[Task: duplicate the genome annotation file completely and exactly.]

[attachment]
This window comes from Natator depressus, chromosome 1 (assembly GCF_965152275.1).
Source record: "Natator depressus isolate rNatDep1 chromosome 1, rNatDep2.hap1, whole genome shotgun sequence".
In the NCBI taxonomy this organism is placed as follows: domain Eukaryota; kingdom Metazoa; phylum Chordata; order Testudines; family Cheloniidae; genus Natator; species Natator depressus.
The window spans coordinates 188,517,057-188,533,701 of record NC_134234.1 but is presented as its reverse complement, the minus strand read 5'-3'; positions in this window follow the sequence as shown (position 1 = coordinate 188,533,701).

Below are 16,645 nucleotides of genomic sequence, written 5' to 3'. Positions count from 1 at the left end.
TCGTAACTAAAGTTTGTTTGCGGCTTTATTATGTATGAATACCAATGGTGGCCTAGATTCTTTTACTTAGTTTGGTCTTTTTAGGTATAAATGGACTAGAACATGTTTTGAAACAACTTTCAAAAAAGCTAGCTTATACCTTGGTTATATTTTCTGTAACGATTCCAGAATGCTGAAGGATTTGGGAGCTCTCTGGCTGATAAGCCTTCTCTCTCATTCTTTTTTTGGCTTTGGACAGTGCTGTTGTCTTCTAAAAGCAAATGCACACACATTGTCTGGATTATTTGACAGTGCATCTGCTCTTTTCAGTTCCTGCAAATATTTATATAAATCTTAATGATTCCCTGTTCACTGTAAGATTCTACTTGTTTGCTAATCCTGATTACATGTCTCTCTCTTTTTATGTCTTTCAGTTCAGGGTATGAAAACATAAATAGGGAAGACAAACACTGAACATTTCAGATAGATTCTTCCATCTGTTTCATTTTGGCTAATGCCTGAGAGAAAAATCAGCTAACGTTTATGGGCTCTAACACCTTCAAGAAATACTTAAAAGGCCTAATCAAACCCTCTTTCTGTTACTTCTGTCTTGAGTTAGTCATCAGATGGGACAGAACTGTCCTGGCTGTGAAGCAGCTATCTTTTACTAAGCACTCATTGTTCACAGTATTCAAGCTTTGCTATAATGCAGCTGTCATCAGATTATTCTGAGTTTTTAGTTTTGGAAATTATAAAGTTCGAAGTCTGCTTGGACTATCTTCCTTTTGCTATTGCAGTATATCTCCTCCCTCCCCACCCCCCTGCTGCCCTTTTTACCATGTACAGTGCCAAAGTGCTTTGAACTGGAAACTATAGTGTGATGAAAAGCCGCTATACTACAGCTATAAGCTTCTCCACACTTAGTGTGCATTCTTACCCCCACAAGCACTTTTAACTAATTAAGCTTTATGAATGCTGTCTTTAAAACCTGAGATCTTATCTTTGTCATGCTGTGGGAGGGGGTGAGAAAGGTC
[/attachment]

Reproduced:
This window comes from Natator depressus, chromosome 1 (assembly GCF_965152275.1).
Source record: "Natator depressus isolate rNatDep1 chromosome 1, rNatDep2.hap1, whole genome shotgun sequence".
In the NCBI taxonomy this organism is placed as follows: domain Eukaryota; kingdom Metazoa; phylum Chordata; order Testudines; family Cheloniidae; genus Natator; species Natator depressus.
The window spans coordinates 188,517,057-188,533,701 of record NC_134234.1 but is presented as its reverse complement, the minus strand read 5'-3'; positions in this window follow the sequence as shown (position 1 = coordinate 188,533,701).

Below are 16,645 nucleotides of genomic sequence, written 5' to 3'. Positions count from 1 at the left end.
TCGTAACTAAAGTTTGTTTGCGGCTTTATTATGTATGAATACCAATGGTGGCCTAGATTCTTTTACTTAGTTTGGTCTTTTTAGGTATAAATGGACTAGAACATGTTTTGAAACAACTTTCAAAAAAGCTAGCTTATACCTTGGTTATATTTTCTGTAACGATTCCAGAATGCTGAAGGATTTGGGAGCTCTCTGGCTGATAAGCCTTCTCTCTCATTCTTTTTTTGGCTTTGGACAGTGCTGTTGTCTTCTAAAAGCAAATGCACACACATTGTCTGGATTATTTGACAGTGCATCTGCTCTTTTCAGTTCCTGCAAATATTTATATAAATCTTAATGATTCCCTGTTCACTGTAAGATTCTACTTGTTTGCTAATCCTGATTACATGTCTCTCTCTTTTTATGTCTTTCAGTTCAGGGTATGAAAACATAAATAGGGAAGACAAACACTGAACATTTCAGATAGATTCTTCCATCTGTTTCATTTTGGCTAATGCCTGAGAGAAAAATCAGCTAACGTTTATGGGCTCTAACACCTTCAAGAAATACTTAAAAGGCCTAATCAAACCCTCTTTCTGTTACTTCTGTCTTGAGTTAGTCATCAGATGGGACAGAACTGTCCTGGCTGTGAAGCAGCTATCTTTTACTAAGCACTCATTGTTCACAGTATTCAAGCTTTGCTATAATGCAGCTGTCATCAGATTATTCTGAGTTTTTAGTTTTGGAAATTATAAAGTTCGAAGTCTGCTTGGACTATCTTCCTTTTGCTATTGCAGTATATCTCCTCCCTCCCCACCCCCCTGCTGCCCTTTTTACCATGTACAGTGCCAAAGTGCTTTGAACTGGAAACTATAGTGTGATGAAAAGCCGCTATACTACAGCTATAAGCTTCTCCACACTTAGTGTGCATTCTTACCCCCACAAGCACTTTTAACTAATTAAGCTTTATGAATGCTGTCTTTAAAACCTGAGATCTTATCTTTGTCATGCTGTGGGAGGGGGTGAGAAAGGTC